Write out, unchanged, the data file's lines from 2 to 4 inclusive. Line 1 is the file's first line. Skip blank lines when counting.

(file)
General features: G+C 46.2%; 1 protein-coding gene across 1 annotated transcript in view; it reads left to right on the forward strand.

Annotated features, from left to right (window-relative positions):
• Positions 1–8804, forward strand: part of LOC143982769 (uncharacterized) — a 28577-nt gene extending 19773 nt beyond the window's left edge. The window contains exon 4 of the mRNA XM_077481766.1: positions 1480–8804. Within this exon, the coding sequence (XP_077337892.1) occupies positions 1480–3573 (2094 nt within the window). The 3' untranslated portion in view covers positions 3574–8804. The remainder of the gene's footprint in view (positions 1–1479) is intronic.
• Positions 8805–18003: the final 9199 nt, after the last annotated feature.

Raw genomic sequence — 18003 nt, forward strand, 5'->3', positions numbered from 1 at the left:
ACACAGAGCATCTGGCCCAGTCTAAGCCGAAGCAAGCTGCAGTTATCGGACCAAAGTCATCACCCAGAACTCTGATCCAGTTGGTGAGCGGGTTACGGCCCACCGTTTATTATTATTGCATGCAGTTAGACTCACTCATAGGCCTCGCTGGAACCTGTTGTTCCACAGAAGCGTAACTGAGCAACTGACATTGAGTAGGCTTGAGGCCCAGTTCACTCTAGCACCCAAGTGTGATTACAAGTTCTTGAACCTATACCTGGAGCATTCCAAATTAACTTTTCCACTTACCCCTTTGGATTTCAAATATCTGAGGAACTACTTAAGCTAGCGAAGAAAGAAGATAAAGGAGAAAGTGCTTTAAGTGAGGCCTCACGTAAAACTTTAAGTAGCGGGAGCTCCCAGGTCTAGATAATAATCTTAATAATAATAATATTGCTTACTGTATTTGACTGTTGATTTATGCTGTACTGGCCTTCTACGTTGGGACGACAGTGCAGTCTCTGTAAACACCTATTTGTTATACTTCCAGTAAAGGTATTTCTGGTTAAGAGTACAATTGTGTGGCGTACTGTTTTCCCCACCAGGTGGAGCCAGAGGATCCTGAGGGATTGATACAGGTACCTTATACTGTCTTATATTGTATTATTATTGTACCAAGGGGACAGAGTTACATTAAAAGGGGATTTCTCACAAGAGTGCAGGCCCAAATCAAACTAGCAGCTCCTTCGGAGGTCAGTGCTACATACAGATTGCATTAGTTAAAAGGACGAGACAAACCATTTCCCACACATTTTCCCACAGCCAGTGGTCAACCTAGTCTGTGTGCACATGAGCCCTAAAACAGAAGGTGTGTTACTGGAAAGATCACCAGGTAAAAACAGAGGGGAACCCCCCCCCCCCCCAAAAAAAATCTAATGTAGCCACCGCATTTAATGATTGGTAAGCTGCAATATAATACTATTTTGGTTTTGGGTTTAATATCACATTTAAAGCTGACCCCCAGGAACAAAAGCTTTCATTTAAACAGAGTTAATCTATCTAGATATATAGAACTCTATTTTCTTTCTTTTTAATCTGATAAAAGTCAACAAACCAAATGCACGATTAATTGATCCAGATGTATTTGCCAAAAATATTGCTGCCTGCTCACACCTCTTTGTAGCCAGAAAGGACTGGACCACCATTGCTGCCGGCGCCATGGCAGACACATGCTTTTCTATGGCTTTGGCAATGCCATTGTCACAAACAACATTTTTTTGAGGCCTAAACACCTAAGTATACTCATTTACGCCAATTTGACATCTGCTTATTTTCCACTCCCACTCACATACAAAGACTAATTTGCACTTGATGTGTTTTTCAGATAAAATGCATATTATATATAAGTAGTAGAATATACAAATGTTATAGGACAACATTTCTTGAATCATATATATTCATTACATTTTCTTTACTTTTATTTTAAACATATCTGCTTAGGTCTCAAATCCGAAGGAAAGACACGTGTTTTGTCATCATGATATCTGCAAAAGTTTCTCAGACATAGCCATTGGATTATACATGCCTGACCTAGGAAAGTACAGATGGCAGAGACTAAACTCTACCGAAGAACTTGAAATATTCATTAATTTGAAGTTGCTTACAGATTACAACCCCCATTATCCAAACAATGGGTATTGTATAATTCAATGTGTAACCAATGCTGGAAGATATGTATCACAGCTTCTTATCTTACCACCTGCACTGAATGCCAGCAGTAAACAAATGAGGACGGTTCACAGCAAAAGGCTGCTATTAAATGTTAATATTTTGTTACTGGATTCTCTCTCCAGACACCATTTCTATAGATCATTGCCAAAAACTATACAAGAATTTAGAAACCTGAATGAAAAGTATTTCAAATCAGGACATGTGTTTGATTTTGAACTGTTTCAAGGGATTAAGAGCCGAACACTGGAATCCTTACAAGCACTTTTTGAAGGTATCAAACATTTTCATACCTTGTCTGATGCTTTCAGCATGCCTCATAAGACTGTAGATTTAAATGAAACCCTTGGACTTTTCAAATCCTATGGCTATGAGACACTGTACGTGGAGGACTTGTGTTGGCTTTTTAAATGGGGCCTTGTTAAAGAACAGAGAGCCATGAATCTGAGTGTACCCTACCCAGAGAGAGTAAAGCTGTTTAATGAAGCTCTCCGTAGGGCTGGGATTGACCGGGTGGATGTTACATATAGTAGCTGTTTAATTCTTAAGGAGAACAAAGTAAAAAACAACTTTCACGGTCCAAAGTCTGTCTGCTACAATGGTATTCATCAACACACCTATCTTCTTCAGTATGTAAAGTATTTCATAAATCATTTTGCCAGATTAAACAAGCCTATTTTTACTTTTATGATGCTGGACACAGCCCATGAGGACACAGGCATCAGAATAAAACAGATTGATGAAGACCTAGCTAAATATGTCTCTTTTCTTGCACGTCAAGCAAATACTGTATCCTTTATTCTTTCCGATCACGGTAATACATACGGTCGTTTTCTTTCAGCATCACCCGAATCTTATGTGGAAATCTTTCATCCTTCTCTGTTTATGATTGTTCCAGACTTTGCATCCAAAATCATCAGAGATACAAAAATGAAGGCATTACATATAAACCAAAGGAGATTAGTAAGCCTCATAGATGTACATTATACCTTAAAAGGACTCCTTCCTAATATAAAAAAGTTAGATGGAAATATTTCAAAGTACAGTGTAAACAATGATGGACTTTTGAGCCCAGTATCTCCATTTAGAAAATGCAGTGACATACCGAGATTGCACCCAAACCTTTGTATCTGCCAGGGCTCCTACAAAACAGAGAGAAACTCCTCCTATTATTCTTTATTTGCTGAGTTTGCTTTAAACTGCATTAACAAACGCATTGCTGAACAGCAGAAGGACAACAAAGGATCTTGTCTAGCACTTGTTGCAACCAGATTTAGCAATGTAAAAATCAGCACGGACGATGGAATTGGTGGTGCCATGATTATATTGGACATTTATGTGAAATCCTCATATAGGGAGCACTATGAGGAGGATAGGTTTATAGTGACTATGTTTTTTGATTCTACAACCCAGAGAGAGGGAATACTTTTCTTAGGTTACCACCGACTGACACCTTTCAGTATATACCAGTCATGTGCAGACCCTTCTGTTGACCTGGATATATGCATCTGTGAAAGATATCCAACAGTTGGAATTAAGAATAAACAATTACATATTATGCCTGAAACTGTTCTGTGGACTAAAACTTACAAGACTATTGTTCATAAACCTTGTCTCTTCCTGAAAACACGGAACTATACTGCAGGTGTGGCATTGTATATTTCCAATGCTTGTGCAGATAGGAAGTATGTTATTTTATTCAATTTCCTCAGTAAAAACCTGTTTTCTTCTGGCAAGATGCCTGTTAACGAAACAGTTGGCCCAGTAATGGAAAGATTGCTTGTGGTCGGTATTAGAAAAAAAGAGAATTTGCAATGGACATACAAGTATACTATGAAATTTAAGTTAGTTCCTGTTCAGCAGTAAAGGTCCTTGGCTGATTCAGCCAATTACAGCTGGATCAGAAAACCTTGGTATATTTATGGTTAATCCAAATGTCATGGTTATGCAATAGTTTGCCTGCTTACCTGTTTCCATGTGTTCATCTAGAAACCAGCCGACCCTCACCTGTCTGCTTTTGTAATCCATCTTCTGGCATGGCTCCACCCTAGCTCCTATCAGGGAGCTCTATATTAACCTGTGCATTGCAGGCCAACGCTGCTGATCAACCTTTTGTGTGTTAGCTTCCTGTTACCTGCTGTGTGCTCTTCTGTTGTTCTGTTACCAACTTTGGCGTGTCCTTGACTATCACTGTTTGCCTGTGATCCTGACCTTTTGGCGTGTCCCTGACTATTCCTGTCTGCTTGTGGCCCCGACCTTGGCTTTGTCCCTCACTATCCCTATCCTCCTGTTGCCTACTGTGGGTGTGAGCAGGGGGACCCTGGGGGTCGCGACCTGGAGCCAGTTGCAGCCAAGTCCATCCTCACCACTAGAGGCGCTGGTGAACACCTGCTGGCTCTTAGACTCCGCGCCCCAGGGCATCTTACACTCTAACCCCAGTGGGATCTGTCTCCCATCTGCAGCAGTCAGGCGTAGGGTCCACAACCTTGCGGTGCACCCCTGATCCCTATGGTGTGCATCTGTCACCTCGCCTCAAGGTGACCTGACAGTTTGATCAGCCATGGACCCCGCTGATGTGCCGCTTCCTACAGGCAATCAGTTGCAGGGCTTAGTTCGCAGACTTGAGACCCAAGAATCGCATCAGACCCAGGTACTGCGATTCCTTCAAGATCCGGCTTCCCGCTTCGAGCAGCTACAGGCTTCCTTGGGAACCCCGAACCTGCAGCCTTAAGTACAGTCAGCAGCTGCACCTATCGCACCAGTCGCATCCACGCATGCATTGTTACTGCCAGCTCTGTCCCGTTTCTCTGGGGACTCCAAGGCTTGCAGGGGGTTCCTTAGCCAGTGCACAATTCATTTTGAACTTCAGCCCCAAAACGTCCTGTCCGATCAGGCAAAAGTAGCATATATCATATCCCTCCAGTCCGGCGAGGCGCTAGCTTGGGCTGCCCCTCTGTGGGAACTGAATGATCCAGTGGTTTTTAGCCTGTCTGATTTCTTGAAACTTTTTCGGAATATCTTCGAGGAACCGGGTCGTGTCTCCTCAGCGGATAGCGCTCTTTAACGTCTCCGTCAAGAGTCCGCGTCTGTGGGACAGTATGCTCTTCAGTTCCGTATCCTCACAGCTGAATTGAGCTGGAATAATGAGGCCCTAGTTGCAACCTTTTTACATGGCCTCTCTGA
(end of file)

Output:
Annotated features, from left to right (window-relative positions):
• Positions 1–8804, forward strand: part of LOC143982769 (uncharacterized) — a 28577-nt gene extending 19773 nt beyond the window's left edge. The window contains exon 4 of the mRNA XM_077481766.1: positions 1480–8804. Within this exon, the coding sequence (XP_077337892.1) occupies positions 1480–3573 (2094 nt within the window). The 3' untranslated portion in view covers positions 3574–8804. The remainder of the gene's footprint in view (positions 1–1479) is intronic.
• Positions 8805–18003: the final 9199 nt, after the last annotated feature.